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Using Buddies: Overcoming Chemical Incest

by Dr. Michael Obsatz

How did Robert Downey, Jr. become hooked on drugs? Some people wonder if his dad enticed him into drug use when he was very young. There are millions of young people whose parents use drugs, and want their kids to become "using buddies." I know of one such family where the young boy was in his teens when his dad started drinking and smoking pot with him. They traveled to Las Vegas, Amsterdam, and other places and did drugs together. This was one of the major "bonding" experiences they shared. The young man is now in his twenties, and has used cocaine frequently in the last year. Did he use cocaine with his dad? His dad has been a drug dealer and can acquire drugs easily.

Sexual incest between parent and child is punishable by law. Emotional incest, where the parent adultifies a child and expects him or her to take the emotional place of a spouse, is also harmful. However, it is not clearly obvious, and not punishable by law. Chemical incest is where children are enticed into drug use by their parents, becoming "using buddies." These children may be as young as four or five. Typically, chemical incest occurs most frequently during early to middle adolescence.

Why are children so susceptible to chemical incest?

Children are easily convinced to use drugs by their parents. As in cases of sexual and emotional incest, children are extremely vulnerable and loyal to their parents. They imitate what their parents do. They do what their parents say. If dad says "drugs are okay," then they are. If the only kind of "quality" time a child can spend with his or her dad is to use drugs with him, then he or she probably will.

Why it is hard for children who were victims of chemical incest to quit using drugs?

Before the child knows it, he or she has a "drug habit" and associates drug use with loyalty to the family and an opportunity to bond. It is difficult to leave the drug because it involves leaving the family, and facing the fact that one has been used, manipulated, and betrayed by someone one trusted. It also means an end to the bonding time.

Parents who are addicted to chemical substances often have few friends, and may want their children to provide them with support and companionship. They often lack goals and purpose, and feel empty inside. They have probably abused or neglected their children. With the possibility of becoming "using buddies," the child feels needed and wanted. Drug use becomes part of a family ritual-a way of getting attention, and feeling connected. The drug is also chemically addicting, and the child or adolescent develops a dependency upon it.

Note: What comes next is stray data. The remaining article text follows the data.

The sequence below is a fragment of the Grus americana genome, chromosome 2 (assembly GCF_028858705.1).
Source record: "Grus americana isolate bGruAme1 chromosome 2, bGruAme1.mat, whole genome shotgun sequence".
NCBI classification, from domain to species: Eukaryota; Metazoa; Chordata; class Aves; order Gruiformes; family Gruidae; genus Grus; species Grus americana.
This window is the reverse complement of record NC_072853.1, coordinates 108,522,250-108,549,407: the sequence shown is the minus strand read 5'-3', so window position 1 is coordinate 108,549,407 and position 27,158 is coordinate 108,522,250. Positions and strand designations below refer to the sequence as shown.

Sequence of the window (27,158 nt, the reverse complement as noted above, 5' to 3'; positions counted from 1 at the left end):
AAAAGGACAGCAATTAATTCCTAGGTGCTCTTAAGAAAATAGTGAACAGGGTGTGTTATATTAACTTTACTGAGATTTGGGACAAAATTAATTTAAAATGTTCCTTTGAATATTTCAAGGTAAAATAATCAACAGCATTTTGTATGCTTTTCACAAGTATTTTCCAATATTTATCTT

Why has so little been written about this type of incest?

We have not wanted to face the fact that parents can ruin their children's lives through their chemical abuse. Parents who entice their kids into using drugs face no penalties. They live in denial about their own use, and often do not believe they are harming their child by using drugs together. This was one of the major "bonding" experiences they shared. The young man is now in his twenties, and has used cocaine frequently in the last year. Did he use cocaine with his dad? His dad has been a drug dealer and can acquire drugs easily.

How do young people overcome chemical incest?

First, they need to go through a detoxification process so that the chemical is drained from their system. Then they have to go through some type of treatment, where they examine their family or origin issues, feeling their feelings, and facing the reality of their parents emotional and chemical abuse. Third, they need to realize that they have been manipulated and betrayed, and grieve the loss of trust that they feel. This may mean maintaining a safe distance from the using parent. Confrontation of a parent is important, and the child needs to tell his or her parent how it feels to have been coerced into drug use. Parents need to own up to their own manipulation of their children.

What can be done about it?

Chemical incest is real and destroys many lives. Immature, selfish parents use their power to control, dominate, and ruin their children's lives. "Using buddies" prop their parents up temporarily, but ultimately can't heal their parents' deep emotional pain. Perhaps, we need special support groups for young people whose chemical addictions started when their parents exposed them to drugs at early ages. They are dealing with different issues than other chemical , perhaps similar to sexual incest survivors.

It is time to face the reality that chemical incest is child abuse, and laws need to be created to punish parents who take innocent children and turn them into "using buddies."





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